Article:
By SCOTT BAUER
MADISON, Wis. (AP) — A new conservative group hoping to persuade wary Republicans of the benefits of renewable energy announced the official start of its campaign on Wednesday in Wisconsin.
Organizers of the Wisconsin Conservative Energy Forum say the endeavor is part of a national push that began in Michigan four years ago to win over Republicans who have been reluctant to fully embrace the economic benefits of solar, wind and other renewable energies.
The time is right for such a push because renewable energy is now cheap enough to compete with fossil fuels, said Scott Coenen, executive director of the group. Coenen said he will be talking with Republicans at every level to convince them that renewable and clean do not need to be “dirty words on the right.”
For too long, Coenen said, Republicans have allowed Democrats to lay claim to the issue and drive the message. The Wisconsin Conservative Energy Forum is designed to change that and bring Republicans into the conversation, he said.
Renewable energy can be about job creation, economic development and sustainable cost-saving energy, said Coenen, who acknowledged it has been a tough sell for some.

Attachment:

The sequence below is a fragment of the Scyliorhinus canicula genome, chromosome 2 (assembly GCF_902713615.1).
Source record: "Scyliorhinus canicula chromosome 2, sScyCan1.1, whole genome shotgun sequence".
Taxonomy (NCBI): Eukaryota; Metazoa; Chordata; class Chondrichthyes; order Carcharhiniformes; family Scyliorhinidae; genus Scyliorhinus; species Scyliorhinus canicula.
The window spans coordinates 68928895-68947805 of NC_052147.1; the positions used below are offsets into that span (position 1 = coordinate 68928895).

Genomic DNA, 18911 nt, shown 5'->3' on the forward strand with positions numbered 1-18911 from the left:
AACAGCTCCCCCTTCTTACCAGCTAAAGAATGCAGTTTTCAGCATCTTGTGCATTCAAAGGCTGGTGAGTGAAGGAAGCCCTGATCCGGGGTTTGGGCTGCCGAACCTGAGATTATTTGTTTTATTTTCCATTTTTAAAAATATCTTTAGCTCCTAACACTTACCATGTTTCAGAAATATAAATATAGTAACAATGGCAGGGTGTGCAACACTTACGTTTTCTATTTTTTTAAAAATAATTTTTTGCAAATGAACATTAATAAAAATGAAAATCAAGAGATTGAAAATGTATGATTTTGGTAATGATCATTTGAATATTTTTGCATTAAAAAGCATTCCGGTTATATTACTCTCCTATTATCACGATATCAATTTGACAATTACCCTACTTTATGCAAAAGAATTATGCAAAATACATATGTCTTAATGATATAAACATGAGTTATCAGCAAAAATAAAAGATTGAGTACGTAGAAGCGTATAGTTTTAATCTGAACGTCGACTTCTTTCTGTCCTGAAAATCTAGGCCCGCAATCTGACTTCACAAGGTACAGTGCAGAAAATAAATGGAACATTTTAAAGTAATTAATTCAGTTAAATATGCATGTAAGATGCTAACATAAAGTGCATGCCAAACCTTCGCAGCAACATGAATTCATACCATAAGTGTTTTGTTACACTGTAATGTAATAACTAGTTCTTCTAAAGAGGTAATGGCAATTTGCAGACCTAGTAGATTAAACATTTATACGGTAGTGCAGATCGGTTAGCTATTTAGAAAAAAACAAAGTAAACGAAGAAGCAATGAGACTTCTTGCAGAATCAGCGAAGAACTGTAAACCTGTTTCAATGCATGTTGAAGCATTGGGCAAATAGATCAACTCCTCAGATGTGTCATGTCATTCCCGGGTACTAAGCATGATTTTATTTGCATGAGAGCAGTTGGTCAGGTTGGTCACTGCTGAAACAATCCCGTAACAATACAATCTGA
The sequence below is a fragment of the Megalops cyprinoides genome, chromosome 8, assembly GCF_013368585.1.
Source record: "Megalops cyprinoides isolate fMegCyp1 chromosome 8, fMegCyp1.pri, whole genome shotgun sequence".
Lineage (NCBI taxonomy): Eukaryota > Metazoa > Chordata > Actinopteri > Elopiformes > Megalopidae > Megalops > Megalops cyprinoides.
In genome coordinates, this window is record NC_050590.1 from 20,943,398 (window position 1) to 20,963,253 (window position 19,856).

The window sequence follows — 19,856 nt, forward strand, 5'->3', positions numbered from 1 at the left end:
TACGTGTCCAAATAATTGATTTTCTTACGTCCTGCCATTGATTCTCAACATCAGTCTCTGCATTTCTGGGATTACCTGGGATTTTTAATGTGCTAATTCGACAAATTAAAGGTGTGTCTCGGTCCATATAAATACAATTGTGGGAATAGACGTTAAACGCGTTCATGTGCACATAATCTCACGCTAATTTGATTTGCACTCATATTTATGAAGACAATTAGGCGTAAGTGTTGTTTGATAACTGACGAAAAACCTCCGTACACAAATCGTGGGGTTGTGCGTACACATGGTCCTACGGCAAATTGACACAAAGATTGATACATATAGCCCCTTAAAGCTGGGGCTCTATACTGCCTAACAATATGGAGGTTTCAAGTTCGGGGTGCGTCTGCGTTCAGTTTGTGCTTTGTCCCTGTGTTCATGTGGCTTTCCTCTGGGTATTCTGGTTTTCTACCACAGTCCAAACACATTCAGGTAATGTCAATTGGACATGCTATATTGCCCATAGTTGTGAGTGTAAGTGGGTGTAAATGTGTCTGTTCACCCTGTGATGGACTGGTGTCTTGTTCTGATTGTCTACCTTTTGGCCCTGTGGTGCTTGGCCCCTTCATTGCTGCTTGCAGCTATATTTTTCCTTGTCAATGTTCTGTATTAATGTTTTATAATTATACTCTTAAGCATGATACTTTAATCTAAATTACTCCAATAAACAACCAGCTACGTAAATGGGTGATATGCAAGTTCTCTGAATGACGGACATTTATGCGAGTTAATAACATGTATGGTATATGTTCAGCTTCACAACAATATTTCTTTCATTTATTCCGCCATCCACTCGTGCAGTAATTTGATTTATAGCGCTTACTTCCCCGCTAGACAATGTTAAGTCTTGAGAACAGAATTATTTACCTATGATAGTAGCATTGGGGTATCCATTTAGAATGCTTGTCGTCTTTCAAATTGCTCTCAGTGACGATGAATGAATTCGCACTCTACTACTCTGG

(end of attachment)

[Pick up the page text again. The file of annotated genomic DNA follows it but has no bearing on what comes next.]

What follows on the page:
“There’s a fair amount of shoulder shrugging and general questions about it,” he said. “Nobody associates renewable energy with Republicans.”
But Coenen, 27, said he thinks the message will resonate with millennials and other younger conservatives like himself.
“We just don’t come in with the preconceived notions and mental baggage the others do,” he said.
The group is organized as a 501c3 non-profit and won’t be registering as a lobbying group. Instead, Coenen said its priority will be to inform decision-makers. Its leadership council includes well-known Republicans and business leaders throughout the state, including former Gov. Tommy Thompson; former state Rep. Mark Honadel; Debbie Crave, the vice president of Crave Brothers Farmstead Cheese; and Matt Neumann, president of Sunvest Solar and Neumann Companies Inc.
Ryan Owens, a political science professor at the University of Wisconsin-Madison and leads a new think tank on campus named after Thompson, is a member of the leadership council and appeared at a news conference held at the Capitol on Wednesday to announce the start of the Wisconsin Conservative Energy Forum’s endeavors.
Owens said he hopes the new group will help bring public and private officials together to institute beneficial bipartisan policies.
“There’s an excellent opportunity for us to bring this conversation back to a common sense position that Wisconsinites can get behind and that will benefit us all,” Owens said.
Crave, who also attended the news conference, said she hopes the council will draw attention to the need to raise money to help businesses that want to invest in renewable energy but can’t afford t.
“There isn’t support for renewable energy, there’s just talk for renewable energy,” she said.